1. OpenOffice is way way too bloated (the same can be said of MS office 2007). I’m hoping Softmaker Office is ported to Android.

      1. Android apps are Java-only. I’d bet that if Softmaker spends the money to rewrite its office suite for Android, someone will probably also port Abiword and Gnumeric, which do about as good a job (minus presentations, which I can’t really see someone doing on a smartbook anyway.) But if they haven’t ported it to Blackberry (also Java) or iPhone yet, I doubt they’ll port it to Android.

  3. People are willing to use Google Android or WebOS (both Linux) on their smartphones and about one-third of netbooks run Linux so I don’t see any reason they wouldn’t be willing to use Linux on a smartbook. With full distributions like Fedora 12 ARM being available, you get a lot more functionality than a smartphone too. It’s nice having a “market place” of 15,000+ well-tested applications right out of the gate too.

  4. This version is useless, since it is WinCE but hopefully a penguin version is coming.

    And I really wonder about the continual FUD about the lack of availability of Windows applications which cost more than the unsubsidized price of these machines. Are there really so many people lusting to run Adobe Creative Suite ($999 MSRP) on an inexpensive, underpowered machine with a tiny display and a cramped pointing device? But every discussion of ARM or Linux (and especially ARM/Linux) seems to be incomplete without someone bringing up the lack of Photoshop. Same goes for MS Office to a smaller degree, smaller in that most users bootleg it anyway so they do sorta expect to run it on anything since they see it as ‘free.’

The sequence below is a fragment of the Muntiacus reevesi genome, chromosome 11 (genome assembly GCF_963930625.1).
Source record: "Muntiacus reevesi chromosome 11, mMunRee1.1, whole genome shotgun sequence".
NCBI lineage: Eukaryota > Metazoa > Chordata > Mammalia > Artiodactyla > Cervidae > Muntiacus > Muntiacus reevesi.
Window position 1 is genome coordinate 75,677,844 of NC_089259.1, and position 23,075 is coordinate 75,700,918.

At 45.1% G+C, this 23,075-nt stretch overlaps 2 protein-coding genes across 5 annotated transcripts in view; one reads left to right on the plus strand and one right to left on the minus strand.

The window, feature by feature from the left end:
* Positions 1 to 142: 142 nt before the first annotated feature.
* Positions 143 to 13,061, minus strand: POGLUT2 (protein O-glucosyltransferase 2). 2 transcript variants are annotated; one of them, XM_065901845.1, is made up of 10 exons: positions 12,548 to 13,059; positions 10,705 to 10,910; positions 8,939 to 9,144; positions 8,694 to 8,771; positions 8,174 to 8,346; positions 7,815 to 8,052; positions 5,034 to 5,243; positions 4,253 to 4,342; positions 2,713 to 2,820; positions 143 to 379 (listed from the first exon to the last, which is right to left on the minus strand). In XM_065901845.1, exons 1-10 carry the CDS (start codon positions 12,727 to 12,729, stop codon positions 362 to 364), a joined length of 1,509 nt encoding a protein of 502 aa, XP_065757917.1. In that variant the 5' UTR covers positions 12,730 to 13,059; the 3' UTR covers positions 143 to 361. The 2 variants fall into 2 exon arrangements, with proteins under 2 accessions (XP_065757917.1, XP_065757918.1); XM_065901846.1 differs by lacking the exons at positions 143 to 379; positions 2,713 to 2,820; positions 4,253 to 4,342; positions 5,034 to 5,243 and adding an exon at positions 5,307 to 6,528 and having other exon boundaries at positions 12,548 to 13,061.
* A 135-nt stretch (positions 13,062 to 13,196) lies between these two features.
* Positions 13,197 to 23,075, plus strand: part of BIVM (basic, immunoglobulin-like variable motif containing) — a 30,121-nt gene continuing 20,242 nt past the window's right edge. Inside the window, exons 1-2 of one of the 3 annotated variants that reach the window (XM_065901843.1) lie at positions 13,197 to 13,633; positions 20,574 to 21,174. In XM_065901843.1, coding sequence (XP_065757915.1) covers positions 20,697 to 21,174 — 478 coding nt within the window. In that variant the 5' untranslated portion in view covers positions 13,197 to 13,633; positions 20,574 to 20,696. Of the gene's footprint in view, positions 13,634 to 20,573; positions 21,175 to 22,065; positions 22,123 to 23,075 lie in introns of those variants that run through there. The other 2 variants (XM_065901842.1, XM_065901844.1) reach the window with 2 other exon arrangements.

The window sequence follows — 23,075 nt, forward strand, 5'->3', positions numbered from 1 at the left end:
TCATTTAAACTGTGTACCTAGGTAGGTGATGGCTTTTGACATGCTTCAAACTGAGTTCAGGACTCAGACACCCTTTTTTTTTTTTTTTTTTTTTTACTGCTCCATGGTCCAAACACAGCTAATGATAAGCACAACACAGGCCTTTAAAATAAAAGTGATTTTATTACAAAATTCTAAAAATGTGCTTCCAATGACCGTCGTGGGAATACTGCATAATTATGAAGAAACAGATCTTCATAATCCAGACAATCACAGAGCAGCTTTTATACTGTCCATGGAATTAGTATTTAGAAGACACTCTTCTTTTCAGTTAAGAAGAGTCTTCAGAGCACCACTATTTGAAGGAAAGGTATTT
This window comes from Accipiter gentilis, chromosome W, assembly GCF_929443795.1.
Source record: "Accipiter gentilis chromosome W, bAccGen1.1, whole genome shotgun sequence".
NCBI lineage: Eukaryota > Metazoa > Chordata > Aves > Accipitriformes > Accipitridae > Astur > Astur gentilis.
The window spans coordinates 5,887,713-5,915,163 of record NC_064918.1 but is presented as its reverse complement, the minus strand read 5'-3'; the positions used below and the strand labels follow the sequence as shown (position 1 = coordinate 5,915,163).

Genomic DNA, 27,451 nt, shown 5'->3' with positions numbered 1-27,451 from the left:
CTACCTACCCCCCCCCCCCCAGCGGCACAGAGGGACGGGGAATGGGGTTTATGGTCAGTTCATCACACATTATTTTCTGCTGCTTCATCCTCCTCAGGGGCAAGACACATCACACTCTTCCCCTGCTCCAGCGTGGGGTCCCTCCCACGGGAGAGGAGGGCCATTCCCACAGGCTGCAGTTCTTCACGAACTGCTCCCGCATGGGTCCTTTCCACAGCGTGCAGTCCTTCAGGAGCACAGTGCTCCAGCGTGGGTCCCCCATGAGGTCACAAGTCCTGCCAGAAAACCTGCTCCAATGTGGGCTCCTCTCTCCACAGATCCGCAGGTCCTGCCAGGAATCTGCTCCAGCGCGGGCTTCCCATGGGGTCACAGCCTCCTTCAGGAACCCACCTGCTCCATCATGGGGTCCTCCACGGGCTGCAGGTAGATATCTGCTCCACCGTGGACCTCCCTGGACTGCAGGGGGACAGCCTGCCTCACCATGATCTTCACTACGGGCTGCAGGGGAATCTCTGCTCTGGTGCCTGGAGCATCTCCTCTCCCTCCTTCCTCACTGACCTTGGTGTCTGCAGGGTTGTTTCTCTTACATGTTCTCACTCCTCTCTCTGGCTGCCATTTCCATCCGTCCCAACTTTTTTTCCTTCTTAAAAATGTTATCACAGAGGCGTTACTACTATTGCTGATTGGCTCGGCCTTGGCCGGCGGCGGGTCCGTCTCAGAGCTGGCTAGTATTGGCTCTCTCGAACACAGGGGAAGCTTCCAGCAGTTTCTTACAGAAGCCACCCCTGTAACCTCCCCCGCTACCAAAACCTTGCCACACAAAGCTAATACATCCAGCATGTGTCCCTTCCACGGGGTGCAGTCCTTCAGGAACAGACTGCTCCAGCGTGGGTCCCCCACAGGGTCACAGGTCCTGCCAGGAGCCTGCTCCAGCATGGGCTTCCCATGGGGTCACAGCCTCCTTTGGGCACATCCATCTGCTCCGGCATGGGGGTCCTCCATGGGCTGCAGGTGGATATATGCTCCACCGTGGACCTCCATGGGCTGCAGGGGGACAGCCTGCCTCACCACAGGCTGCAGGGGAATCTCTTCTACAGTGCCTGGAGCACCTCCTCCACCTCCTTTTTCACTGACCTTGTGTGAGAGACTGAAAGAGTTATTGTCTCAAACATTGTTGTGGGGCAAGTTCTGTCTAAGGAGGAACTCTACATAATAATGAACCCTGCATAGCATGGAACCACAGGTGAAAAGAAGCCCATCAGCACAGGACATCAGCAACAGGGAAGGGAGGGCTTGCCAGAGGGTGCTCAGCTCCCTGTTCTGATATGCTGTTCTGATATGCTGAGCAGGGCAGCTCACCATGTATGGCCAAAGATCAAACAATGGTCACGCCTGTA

Granted there are apps that hold back Linux adoption, but Photoshop ain’t one of them. ACT!, Quicken and Outlook are all more of a barrier to smartbook adoption than Photoshop.

  5. sounds to me like your comparing apples (calls) with oranges (photoshop) there. Or is it a case of making a product into a synonym for its type (cleanex)?

  6. If Citrix were to develop a client for these things to enable business use, it could actually take off.

  7. 4GB of RAM and no onboard storage? Buyers are used to laptop-like things having onboard storage these days, and I think there’ll be something of a learning or expectations hurdle to get over in this area–especially since you can now get, for example, an iPhone with 32GB of built-in flash storage. (Of course, you’ll pay a lot more for that than for a smartbook.)

    Another thing that puzzles me is that all the smartbook prototypes I’ve seen so far look to be as big in all dimensions as a typical netbook. There must be some empty space in there.

    The first thing that would entice me to make the jump to a smartbook would be that it could be more compact and light than a netbook with the same size screen and keyboard.

    Maybe they’re thinking, well, netbooks are popular, so we’ll make them look just like netbooks, and people will buy them thinking they’re getting a cheap netbook. This could backfire.

    And I’m certainly hoping to see some inexpensive compact models with 8.9″ and smaller screens.

  8. Pingback: Inventec Smartbook almost makes me think Smartbooks have a shot – Liliputing | The Bargain Netbook